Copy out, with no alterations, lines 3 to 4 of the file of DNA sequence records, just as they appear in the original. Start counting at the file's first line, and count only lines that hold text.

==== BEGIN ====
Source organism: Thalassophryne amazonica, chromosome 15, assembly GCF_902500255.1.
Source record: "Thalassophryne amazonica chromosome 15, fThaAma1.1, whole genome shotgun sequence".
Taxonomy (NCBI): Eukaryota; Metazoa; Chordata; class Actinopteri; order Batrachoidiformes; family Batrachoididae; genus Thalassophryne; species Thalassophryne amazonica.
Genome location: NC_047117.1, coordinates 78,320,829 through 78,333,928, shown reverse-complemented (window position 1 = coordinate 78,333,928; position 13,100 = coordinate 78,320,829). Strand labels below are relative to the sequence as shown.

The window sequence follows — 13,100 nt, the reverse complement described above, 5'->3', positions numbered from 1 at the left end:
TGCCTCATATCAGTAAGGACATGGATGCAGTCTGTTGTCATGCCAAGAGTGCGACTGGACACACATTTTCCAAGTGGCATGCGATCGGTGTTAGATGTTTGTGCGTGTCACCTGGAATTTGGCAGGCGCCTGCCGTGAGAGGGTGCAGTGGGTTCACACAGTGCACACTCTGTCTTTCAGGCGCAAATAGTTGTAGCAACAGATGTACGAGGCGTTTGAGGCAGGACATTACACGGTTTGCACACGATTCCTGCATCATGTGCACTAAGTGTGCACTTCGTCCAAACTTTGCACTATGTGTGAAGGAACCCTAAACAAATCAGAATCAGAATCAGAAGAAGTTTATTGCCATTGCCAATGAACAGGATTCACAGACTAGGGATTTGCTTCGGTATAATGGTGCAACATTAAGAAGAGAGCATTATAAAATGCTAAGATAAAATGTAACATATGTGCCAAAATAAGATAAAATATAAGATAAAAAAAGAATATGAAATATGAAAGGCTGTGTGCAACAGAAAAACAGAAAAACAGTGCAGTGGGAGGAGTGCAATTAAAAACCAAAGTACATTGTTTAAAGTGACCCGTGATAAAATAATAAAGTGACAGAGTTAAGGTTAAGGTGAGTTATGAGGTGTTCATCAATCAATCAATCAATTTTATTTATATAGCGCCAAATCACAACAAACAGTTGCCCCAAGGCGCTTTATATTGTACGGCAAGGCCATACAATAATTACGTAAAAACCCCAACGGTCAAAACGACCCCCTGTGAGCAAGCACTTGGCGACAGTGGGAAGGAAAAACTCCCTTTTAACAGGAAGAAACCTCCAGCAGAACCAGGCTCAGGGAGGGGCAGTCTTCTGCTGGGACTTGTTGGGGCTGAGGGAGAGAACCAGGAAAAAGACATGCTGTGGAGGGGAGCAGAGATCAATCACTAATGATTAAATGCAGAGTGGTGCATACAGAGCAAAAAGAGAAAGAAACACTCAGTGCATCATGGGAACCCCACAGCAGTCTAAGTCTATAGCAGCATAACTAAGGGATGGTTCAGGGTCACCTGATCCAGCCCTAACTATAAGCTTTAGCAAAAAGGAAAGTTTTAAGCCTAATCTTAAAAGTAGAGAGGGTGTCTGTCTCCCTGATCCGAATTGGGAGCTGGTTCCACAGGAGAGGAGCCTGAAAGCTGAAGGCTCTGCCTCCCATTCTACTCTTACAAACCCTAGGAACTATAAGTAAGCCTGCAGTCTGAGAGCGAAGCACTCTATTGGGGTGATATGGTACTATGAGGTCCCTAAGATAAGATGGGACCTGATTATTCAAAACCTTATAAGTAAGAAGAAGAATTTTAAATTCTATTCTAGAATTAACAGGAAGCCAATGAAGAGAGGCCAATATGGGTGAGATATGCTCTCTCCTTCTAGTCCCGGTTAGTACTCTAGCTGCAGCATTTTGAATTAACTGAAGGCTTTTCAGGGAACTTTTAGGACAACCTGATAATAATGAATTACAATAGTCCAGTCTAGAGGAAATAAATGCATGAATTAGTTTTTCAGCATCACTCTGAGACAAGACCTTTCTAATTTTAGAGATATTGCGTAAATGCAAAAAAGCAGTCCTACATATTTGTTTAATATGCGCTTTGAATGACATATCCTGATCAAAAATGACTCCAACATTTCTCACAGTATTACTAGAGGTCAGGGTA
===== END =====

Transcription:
Taxonomy (NCBI): Eukaryota; Metazoa; Chordata; class Actinopteri; order Batrachoidiformes; family Batrachoididae; genus Thalassophryne; species Thalassophryne amazonica.
Genome location: NC_047117.1, coordinates 78,320,829 through 78,333,928, shown reverse-complemented (window position 1 = coordinate 78,333,928; position 13,100 = coordinate 78,320,829). Strand labels below are relative to the sequence as shown.